Best practices for promoting employee wellness programs

You can't understate the importance employee wellness has cultivated in recent years. Workers want to feel like their organizations are committed to them beyond measuring their productivity and contributions to the bottom line. They want a tangible connection between themselves and the company, and part of that is knowing that the organization cares about their well-being. 

HR must run point on this issue and brainstorm strategies for initiatives that are mindful of the health and satisfaction of their workers. These can take many forms, and each company will end up with a different variation on this theme, but the central mission remains the same.

Let's take a look at what wellness programs can provide employees and employers as well as processes for adopting and examining how human capital management software can encourage the smooth operation of your new program.

Just the facts

If you ask you employees what stands in the way of wellness, the really honest ones will tell you that life in the office certainly doesn't help. According to a recent CareerBuilder survey, of the 45 percent of workers who believe they've gained weight at their current jobs, plenty of them attribute their weight gain to their work environment: sedentary work at a desk (53 percent), no free time to exercise in the morning or after work (34 percent) and the temptation of the dreaded candy basket at reception (21 percent).

What can you do to change the script and make your office a beacon of health and happiness?

1. Experiment with fitness program possibilities

There isn't a one-size-fits-all approach to creating a wellness program. You can focus mostly on fitness, health or a combination of the two. You can't force employees to exercise or eat better, nor should you. Any sense that a lack of wellness is punitive will damage employee morale and make them disinclined to even give it a try. It might be prudent to start with something as simple as healthier snack offerings.

On-site fitness classes or workout facilities, other popular wellness benefits, won't be feasible for every business, but your organization can try to partner with a gym nearby and ask for discounted rates for employees who join, then offer incentives such as extra time off or gift cards to those who remain active members for a certain period of time.

2. Reward smart eating

How many of your employees mindlessly munch on junk food throughout the day? While these sorts of treats are fine on occasion, employers should consider what sort of message they send when they make such foods the only things available to their workers.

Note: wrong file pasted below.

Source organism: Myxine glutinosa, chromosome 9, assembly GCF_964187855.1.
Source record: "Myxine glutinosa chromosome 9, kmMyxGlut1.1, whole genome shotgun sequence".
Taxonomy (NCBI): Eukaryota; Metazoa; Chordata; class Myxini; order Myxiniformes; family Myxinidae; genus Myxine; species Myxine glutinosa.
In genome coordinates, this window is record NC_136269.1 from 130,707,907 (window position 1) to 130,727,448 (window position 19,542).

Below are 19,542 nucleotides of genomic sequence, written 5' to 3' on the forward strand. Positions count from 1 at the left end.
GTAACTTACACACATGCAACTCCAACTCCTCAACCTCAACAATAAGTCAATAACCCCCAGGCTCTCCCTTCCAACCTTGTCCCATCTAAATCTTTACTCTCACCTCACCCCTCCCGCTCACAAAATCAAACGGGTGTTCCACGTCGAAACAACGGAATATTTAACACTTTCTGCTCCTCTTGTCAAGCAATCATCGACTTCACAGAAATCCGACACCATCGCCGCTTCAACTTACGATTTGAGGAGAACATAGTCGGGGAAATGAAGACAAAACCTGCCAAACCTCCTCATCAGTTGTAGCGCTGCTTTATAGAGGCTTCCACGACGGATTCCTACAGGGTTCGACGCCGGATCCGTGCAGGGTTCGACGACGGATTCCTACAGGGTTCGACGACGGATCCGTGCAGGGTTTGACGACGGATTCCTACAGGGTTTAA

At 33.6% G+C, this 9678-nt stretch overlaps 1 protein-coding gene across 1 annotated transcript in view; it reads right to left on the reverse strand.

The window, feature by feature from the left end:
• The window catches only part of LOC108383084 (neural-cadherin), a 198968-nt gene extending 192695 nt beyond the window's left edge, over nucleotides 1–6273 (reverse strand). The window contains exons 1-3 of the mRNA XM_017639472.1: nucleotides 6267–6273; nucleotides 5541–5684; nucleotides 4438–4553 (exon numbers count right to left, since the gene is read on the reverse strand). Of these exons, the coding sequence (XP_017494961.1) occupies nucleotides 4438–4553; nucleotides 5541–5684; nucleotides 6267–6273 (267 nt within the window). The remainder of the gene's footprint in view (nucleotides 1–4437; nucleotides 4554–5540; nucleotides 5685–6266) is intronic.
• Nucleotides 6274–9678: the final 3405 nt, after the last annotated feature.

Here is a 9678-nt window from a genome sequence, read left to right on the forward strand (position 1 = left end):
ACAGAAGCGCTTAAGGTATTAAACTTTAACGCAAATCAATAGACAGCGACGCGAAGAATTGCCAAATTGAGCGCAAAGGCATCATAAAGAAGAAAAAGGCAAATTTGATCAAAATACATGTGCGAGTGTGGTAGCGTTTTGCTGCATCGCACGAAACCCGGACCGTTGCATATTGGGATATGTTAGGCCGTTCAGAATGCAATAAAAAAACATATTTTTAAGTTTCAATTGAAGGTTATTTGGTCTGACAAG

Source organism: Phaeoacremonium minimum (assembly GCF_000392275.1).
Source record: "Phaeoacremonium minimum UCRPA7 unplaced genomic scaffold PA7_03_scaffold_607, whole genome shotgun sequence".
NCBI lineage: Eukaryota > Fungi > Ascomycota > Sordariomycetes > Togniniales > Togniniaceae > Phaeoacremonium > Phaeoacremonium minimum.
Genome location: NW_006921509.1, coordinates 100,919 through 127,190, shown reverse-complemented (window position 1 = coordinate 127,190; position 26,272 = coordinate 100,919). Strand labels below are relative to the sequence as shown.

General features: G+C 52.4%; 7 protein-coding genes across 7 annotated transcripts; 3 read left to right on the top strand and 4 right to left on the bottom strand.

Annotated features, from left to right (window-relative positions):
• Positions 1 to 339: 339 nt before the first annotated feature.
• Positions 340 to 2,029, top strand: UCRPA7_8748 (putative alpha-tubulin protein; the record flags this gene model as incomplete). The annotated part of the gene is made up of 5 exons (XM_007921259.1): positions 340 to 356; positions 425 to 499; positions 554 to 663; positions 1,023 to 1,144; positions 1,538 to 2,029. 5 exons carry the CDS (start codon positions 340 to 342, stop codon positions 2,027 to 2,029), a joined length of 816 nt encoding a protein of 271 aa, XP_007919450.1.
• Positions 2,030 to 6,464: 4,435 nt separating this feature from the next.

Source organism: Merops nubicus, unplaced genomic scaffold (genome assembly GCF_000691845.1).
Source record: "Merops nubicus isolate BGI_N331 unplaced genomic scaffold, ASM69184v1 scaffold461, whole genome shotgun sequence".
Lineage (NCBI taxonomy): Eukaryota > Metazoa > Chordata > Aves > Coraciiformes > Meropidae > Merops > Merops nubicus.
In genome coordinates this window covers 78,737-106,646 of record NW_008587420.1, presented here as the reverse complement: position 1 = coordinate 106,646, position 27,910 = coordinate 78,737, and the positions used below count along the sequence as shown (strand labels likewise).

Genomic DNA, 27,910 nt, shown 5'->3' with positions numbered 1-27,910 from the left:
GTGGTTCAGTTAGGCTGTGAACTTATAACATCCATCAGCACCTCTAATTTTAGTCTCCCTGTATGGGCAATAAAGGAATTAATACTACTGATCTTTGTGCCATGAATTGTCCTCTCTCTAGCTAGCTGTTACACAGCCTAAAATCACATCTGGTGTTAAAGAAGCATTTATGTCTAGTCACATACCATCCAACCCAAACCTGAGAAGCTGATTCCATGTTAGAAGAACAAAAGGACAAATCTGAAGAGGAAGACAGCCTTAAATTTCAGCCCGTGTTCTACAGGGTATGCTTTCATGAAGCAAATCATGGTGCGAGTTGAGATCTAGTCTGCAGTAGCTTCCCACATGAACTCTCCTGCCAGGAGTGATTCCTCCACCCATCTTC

Moreover, they should also think about how productive their will employees will be after a boost from well-rounded meal instead of a sugar high. Coffee and gummy bears does not a healthy employee make. So bring wellness right into the workplace by creating in-office contests centered around who chooses your health food alternatives over more not-so-nutritious lunch options.

3. Think creatively about wellness

Go a step further by taking eating pressures off employees: Change up the spread at office gatherings and restrict the kinds of snacks people bring from home to share. Nobody should feel like they have to eat unhealthy foods to fit in or be nice to a co-worker with Betty Crocker complex.

Also, remember that wellness takes many forms. It's not always related to health and fitness, but it is nonetheless important. What about financial wellness or a record of positive client feedback that's emblematic of a pleasant demeanor? Confer with HR heads and representatives of other departments to devise such wellness initiatives that are sensible for the entire workforce.

Accountability through HCM tracking

How do you know your wellness initiatives are working? By using an HCM platform with a communication portal for employee interactions. Have workers log their wellness by specifying their actions – just a few sentences will do! The right HCM software can help businesses set up and maintain an engaging wellness program that suits its employees and its budget. By knowing which aspects of the program work and which don't, you'll know just what to adjust to keep your workers happy and healthy at the office.